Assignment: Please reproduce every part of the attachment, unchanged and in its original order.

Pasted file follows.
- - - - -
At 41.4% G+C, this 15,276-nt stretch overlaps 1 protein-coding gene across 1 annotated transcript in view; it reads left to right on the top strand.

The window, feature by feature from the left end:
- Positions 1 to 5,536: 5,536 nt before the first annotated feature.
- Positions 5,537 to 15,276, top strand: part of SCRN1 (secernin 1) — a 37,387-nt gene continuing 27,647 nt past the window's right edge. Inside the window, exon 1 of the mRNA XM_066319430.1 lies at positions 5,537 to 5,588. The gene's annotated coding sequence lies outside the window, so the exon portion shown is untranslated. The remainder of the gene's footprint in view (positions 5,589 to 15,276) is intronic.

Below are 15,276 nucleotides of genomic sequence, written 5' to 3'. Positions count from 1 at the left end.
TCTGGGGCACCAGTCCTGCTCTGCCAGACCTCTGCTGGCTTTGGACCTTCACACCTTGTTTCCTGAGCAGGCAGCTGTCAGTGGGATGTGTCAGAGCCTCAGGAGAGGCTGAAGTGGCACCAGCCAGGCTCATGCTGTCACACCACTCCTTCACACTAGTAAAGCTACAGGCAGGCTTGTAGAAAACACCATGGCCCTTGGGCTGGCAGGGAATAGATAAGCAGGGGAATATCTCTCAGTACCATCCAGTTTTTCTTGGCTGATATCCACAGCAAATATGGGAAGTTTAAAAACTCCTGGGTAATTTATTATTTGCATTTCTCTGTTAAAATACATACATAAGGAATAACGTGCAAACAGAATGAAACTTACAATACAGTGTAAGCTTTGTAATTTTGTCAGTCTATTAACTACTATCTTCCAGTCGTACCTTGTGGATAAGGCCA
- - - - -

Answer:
At 41.4% G+C, this 15,276-nt stretch overlaps 1 protein-coding gene across 1 annotated transcript in view; it reads left to right on the top strand.

The window, feature by feature from the left end:
- Positions 1 to 5,536: 5,536 nt before the first annotated feature.
- Positions 5,537 to 15,276, top strand: part of SCRN1 (secernin 1) — a 37,387-nt gene continuing 27,647 nt past the window's right edge. Inside the window, exon 1 of the mRNA XM_066319430.1 lies at positions 5,537 to 5,588. The gene's annotated coding sequence lies outside the window, so the exon portion shown is untranslated. The remainder of the gene's footprint in view (positions 5,589 to 15,276) is intronic.

Below are 15,276 nucleotides of genomic sequence, written 5' to 3'. Positions count from 1 at the left end.
TCTGGGGCACCAGTCCTGCTCTGCCAGACCTCTGCTGGCTTTGGACCTTCACACCTTGTTTCCTGAGCAGGCAGCTGTCAGTGGGATGTGTCAGAGCCTCAGGAGAGGCTGAAGTGGCACCAGCCAGGCTCATGCTGTCACACCACTCCTTCACACTAGTAAAGCTACAGGCAGGCTTGTAGAAAACACCATGGCCCTTGGGCTGGCAGGGAATAGATAAGCAGGGGAATATCTCTCAGTACCATCCAGTTTTTCTTGGCTGATATCCACAGCAAATATGGGAAGTTTAAAAACTCCTGGGTAATTTATTATTTGCATTTCTCTGTTAAAATACATACATAAGGAATAACGTGCAAACAGAATGAAACTTACAATACAGTGTAAGCTTTGTAATTTTGTCAGTCTATTAACTACTATCTTCCAGTCGTACCTTGTGGATAAGGCCA